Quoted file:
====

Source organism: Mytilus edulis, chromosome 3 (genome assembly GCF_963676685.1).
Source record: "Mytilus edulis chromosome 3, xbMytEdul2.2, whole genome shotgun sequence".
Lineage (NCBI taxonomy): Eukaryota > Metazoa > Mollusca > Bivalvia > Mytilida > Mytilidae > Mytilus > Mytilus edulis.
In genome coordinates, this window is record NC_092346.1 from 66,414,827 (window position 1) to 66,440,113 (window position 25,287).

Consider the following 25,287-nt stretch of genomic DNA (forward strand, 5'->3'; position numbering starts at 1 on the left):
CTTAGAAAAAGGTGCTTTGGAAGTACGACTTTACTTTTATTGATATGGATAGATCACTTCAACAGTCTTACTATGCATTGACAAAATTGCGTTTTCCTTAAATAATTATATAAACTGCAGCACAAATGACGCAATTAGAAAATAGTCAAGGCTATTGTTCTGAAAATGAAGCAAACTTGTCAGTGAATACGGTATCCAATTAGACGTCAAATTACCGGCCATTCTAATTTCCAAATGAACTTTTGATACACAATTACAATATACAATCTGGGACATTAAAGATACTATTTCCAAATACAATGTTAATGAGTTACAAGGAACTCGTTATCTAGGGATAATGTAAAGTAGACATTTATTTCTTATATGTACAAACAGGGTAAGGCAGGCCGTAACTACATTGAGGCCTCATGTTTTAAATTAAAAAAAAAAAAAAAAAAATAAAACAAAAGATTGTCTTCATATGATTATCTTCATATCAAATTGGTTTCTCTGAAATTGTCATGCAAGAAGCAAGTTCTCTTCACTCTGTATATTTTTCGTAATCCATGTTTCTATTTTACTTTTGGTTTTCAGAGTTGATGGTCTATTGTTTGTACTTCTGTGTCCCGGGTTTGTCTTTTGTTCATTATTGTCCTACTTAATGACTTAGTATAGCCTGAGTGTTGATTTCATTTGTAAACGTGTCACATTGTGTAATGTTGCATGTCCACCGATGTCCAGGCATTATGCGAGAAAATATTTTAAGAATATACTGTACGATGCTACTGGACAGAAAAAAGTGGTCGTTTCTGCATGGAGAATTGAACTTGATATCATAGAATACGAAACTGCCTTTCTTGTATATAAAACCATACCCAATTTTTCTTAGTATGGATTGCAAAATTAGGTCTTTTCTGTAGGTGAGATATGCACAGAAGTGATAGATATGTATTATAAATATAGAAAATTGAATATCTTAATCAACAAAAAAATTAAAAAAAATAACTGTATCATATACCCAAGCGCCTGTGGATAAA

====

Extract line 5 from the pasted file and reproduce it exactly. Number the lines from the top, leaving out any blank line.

Consider the following 25,287-nt stretch of genomic DNA (forward strand, 5'->3'; position numbering starts at 1 on the left):